• CBT - 12-15 sessions – lasting 50-90 minutes(individual or group therapy) Correcting distorted cognitions – e.g. Everyone laughing at me – come up with alternative explanations
  • Exposure therapy – may be integrated in CBT- e.g. Returning item, going to crowded mall
  • Social skills training- making small talk, looking at tone, posture, active listening, assertiveness
generalized anxiety disorder gad
Generalized Anxiety Disorder (GAD)
  • Epidemiology- 3.1% of the population affected (F:M = 2:1)- Onset (median US age=31 yrs, but often childhood) - 25% have onset by 20 yrs old - 50% have onset b/w 20-47 yrs old- Children - may be “overanxious disorder of childhood”- >90% comorbidity

Kessler RC et al. Arch Gen Psychiatry, 2005

gad in elderly most common anxiety disorder in elderly
GAD in elderly(most common anxiety disorder in elderly)
  • Elderly – - may be associated with social isolation, trauma, migration, illness in spouse, bereavement - left untreated – may be associated with medical/psychiatric complications - Cardio/cerebrovascular disease - COPD - Malnutrition - Depression - Dementia - Alcohol abuse

Weisberg R.B. J Clin Psychiatry, 2009

  • Etiology- Multiple neurotransmitters likely involved - 5-HT, NE, CCK- Genetic factors likely involved - Some twin studies – show 50% concordance rate in monozygotic twins, and 15% in dizygotic twins- Behavioural, psychosocial factors involved
gad clinical features
GAD Clinical Features
  • Excessive, wide-spread and uncontrollable anxiety and worry ( 6 months)
  • Symptoms of tension and exhaustion (≥3/6)
    • restlessness, muscle tension, tiredness, irritability, insomnia, difficulty concentrating(SICKEM – sleep, irritability, conc, keyed up/restless, energy, muscle tension)
    • NB – children only need ≥1
  • Worry not confined to another Axis I disorder
  • Significant distress or impairment
  • Not due to the effects of substance of GMC
gad clinical features1
GAD Clinical features
  • Often – do not present with anxiety initially - May be (somatic) Pain Fatigue Sleep disturbances Poor concentration Depression- Frequently associated with disabilities in work, education, and/or social interactions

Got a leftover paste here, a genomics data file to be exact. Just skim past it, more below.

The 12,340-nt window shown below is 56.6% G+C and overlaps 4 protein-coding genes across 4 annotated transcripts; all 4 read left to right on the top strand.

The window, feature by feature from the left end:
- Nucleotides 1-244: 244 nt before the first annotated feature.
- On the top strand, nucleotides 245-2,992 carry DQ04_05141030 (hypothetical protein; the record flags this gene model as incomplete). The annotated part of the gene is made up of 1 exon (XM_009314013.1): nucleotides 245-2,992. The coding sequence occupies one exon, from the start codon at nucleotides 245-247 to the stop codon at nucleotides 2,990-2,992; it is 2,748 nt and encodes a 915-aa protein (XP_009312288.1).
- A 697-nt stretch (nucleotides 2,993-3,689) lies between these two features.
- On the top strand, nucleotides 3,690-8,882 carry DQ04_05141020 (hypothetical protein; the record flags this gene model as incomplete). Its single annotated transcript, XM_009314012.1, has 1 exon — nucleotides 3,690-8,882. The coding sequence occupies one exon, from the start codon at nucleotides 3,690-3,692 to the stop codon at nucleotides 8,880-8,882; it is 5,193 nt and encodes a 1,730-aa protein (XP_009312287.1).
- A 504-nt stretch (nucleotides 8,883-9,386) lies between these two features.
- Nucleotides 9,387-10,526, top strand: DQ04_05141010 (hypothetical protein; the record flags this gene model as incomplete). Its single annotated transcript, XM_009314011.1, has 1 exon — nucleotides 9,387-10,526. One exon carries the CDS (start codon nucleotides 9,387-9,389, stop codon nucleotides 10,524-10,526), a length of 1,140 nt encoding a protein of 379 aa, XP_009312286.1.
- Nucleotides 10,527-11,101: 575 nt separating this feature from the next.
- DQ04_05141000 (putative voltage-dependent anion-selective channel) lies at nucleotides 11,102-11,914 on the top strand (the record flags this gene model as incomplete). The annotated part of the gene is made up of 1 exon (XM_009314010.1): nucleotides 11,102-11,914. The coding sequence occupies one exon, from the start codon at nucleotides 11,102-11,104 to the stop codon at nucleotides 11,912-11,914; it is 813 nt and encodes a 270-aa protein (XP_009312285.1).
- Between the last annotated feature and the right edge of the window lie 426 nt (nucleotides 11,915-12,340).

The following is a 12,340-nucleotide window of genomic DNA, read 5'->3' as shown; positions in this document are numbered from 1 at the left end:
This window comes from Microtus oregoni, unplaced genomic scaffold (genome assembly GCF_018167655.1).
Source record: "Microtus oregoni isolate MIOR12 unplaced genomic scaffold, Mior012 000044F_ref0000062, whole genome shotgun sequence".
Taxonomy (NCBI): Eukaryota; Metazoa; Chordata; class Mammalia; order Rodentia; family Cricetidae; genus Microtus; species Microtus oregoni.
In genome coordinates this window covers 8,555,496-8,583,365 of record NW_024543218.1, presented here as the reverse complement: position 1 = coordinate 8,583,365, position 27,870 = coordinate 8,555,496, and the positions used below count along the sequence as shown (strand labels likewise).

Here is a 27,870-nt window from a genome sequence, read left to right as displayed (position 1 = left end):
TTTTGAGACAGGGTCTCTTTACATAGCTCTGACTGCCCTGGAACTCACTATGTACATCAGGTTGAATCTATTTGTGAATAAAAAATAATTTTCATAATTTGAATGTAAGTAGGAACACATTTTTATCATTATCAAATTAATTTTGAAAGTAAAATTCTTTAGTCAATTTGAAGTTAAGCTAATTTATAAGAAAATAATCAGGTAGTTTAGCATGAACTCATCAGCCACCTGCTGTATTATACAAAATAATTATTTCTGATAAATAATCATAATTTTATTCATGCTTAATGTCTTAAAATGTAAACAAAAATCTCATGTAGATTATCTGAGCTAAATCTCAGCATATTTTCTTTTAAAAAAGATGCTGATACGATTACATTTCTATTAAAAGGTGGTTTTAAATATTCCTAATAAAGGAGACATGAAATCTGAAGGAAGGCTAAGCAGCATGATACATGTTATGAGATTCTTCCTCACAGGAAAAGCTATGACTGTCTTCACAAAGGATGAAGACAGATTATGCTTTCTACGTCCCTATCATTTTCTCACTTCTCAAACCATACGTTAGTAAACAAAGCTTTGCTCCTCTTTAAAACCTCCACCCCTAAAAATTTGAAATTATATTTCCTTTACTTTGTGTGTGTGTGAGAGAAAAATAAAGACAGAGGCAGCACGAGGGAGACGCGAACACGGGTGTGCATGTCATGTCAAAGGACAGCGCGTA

• Comorbidities common (>90%) – mood disorders, anxiety disorders, substance abuse
gad treatment
GAD Treatment
  • Biopsychosocial approach- Bio

1st line: SSRI, SNRI x 8-12 wks2nd line: BDZ, NDRI, Buspar, Pregabalin, TCA

gad treatment1
GAD Treatment
  • Other alternatives with evidence of benefitAntidepressantsAntipsychoticsBupropion (NDRI) OlanzapineMirtazapine (NaSSa) RisperidoneOtherBuspirone (Buspar)
  • With discontinuation of treatment- 20-40% relapse within 6-12 m, suggesting long term treatment is necessary
psychosocial treatment
Psychosocial Treatment
  • CBT – most evidence for efficacy
  • Efficacy is comparable to pharmacologic therapy, but may have higher remission rates
  • Other therapies that may be effective:- Short term psychodynamic therapy- Interpersonal therapy
panic disorder agoraphobia
Panic disorder +/- Agoraphobia
  • Panic attacks (PA)
    • Recurrent and unexpected, acute, time-limited symptoms (at least 4/13)
    • Not caused by substance or GMC
    • NB Panic attack ≠ Panic disorder (yet)
  • Anticipatory anxiety
    • Concern about additional attacks, their implications and consequences or change in behaviour 1 month
  • Agoraphobia
    • Avoidance/distress/anxiety in places or situations difficult to escape or get help in case of PA
  • Panic attacks – may come from a dysfunction of the fear circuitry
  • Amygdala – central involvement- Consists of several distinct nuclei in the brain
  • Very high comorbidity- 50-60% may have comorbid major depressive disorder
substances that elicit panic
Substances that elicit panic
  • Yohimbine
  • Lactate
  • CO2
  • Caffeine
  • Isoproterenol
  • 5HT agonists (fenfluramine, m-CPP)
  • Choleocystokinin (CCK-4, CCK-5)
  • Stimulants – nicotine, amphetamines
panic disorder treatment
Panic Disorder Treatment
  • Biopsychosocial approach- Bio

1st line: SSRI, SNRI2nd line: BDZ, NaSSA, TCA

3rd line: Anticon, MAOI, Atypical Antipsych, RIMA, pindolol

panic disorder treatment1
Panic Disorder Treatment
  • Other alternatives with evidence of benefitAntidepressantsAntipsychoticsBupropion (NDRI) OlanzapineMirtazapine (NaSSa) Risperidone QuetiapineOther: Pindolol
  • SSRI Benefits – may be seen within 1 wk;- up to 6-8 wks
  • Continued benefits may be seen after 12 m
  • Treatment time of 8 -12 m is suggested, to prevent relapse risk.
psychosocial treatment1
Psychosocial Treatment
  • CBT – most evidence for efficacy
  • Efficacy is comparable to pharmacologic therapy, but may have higher remission rates